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Returning Syrian refugees face death and disappearance

Some Syrian refugees have returned from Lebanon [Getty]

Date of publication: 7 November, 2018

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Syrian refugees returning from Lebanon have been killed and disappeared by regime forces.

At least twenty refugees that have returned to Syria from Lebanon have been killed by the regime and their allied forces, Lebanese Caretaker Minister for Refugee Affairs Mouin Merehbi announced on Saturday.

He mentioned one case in particular of two teenage boys and their father who he said were killed at the end of last month.

"The information received… also shows they were killed by a senior official in the Syrian regime's army," Merehbi said, adding that the total death toll could be even higher.

Meanwhile, family members of those who returned are fearing the worst. 

Bushra al-Abdullah is still trying to find her husband. He disappeared after being stopped by Syrian border guards at the Syria-Lebanon border at the end of July. 

My family was among those who were approved. My husband was detained despite [this]
Bushra, her husband and two children were on their way back from Lebanon to their home in a western suburb of Damascus, as part of a programme known as "the voluntary return of refugees".

"Those who wanted to return were put on a list of names - some were approved and others were refused," Bushra, who is staying at a relative's house in Damascus told The New Arab. "My family was among those who were approved. My husband was detained despite the fact the return process took place through communication between the Lebanese municipality in the area and regime representatives, and the regime checked the list of names."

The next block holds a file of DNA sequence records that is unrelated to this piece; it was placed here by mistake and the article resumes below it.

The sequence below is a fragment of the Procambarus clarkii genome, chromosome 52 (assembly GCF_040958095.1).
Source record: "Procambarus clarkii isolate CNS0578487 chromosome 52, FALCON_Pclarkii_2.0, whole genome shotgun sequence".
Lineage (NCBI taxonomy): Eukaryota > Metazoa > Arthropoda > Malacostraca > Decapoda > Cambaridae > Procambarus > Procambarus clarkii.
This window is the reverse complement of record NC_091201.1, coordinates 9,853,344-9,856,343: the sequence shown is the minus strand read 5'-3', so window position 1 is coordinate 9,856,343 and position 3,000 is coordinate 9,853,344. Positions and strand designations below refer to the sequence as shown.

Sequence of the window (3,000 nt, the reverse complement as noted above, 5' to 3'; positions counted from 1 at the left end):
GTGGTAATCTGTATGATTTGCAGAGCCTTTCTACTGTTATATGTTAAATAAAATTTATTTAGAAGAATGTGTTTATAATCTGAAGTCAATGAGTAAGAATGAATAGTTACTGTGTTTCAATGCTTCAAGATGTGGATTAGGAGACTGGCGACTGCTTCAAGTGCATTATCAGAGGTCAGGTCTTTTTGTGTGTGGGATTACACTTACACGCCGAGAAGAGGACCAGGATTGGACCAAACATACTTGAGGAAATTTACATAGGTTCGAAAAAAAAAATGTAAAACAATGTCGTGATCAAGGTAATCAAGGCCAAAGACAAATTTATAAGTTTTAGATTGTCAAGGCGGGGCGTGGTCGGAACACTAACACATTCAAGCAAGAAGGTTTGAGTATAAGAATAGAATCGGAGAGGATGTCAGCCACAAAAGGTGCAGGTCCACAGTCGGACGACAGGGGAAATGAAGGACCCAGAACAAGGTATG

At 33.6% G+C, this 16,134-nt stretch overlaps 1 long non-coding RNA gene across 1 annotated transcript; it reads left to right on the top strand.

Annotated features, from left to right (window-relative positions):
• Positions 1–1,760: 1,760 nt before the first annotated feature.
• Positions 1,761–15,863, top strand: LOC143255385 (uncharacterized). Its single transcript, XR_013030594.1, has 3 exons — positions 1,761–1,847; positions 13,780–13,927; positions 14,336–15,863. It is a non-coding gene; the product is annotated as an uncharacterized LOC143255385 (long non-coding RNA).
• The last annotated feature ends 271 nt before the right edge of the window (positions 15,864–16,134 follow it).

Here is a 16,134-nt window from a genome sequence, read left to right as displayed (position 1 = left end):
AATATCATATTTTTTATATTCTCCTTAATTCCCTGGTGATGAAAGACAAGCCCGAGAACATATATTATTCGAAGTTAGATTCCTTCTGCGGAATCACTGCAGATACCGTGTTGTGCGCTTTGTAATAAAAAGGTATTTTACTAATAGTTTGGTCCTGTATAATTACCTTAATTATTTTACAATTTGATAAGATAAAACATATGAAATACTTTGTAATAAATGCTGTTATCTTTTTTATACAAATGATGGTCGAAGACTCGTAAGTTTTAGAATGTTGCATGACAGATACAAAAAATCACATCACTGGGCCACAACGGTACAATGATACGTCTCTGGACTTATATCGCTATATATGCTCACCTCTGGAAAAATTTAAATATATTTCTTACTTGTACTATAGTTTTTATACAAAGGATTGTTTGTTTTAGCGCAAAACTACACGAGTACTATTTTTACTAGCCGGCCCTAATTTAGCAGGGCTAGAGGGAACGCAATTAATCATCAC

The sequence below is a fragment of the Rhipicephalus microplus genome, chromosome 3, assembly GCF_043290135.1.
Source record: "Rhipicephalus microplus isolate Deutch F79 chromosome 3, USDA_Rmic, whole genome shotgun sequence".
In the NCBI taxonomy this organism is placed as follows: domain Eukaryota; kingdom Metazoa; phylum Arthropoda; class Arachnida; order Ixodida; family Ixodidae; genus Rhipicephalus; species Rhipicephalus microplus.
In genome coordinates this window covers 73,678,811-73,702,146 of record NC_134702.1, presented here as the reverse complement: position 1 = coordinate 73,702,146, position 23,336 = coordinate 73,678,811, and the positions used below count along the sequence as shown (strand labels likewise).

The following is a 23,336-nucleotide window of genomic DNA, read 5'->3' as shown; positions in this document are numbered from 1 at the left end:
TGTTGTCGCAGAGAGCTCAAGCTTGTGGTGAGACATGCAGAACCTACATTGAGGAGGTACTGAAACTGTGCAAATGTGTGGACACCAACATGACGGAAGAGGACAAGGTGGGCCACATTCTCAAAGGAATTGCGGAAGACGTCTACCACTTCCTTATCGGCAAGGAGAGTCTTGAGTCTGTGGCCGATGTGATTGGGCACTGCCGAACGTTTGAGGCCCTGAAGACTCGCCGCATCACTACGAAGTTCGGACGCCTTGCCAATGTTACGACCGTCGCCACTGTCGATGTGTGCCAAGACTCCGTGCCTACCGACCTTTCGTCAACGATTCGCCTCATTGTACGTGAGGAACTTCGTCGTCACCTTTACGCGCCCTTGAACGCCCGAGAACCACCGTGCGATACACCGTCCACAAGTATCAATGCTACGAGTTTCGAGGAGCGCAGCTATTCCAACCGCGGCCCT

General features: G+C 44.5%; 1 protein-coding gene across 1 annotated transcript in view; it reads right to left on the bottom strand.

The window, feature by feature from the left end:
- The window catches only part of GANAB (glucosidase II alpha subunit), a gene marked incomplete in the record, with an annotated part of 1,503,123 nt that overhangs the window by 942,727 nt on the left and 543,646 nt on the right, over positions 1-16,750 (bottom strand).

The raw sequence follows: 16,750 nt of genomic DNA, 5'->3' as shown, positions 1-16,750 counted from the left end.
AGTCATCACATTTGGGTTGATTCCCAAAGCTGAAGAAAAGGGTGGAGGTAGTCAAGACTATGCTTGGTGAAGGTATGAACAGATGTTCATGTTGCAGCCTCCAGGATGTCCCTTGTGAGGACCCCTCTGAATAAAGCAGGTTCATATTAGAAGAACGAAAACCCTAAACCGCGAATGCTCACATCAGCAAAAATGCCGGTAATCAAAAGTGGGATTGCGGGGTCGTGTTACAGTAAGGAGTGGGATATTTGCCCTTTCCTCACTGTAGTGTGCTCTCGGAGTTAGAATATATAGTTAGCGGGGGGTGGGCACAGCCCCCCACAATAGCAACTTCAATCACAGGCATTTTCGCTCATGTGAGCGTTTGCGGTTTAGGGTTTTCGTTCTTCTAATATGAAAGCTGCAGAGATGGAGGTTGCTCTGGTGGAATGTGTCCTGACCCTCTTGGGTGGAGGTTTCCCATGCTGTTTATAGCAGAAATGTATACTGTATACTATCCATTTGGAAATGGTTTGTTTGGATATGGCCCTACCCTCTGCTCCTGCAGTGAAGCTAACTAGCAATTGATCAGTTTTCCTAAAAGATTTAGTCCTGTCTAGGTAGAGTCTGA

Bushra's family has suffered the same fate as many returning refugees, or civilians in formerly rebel-held areas who have made peace with the regime after obtaining guarantees of security, according to Syrian lawyer Anwar al-Bunni, head of the Syrian Centre for Legal Studies and Research.  

The regime requires refugees returning to have all documents, including identity cards, civil documents and passports. Missing any documents is an obstacle to return, according to statements by three refugees who returned from Lebanon to regime areas of control.

The website of the Syrian Foreign Ministry states the "Syrian Arab Republic may grant a return ticket to citizens in several cases, including the loss of a passport or travel document, non possession of a passport. The ticket is valid only for return to Syria, and is given for a fee of $25 or equivalent in euros".

Russia began what it called "voluntary repatriation", addressing host countries and establishing a destribution centre in cooperation with the regime in Damascus.  


Major General Hassan Ahmed Hassan has vowed to guarantee their rights along with other citizens and to preserve their dignity, but al-Bunni, the lawyer, emphasised that "no formal law has been issued to deal with returning refugees".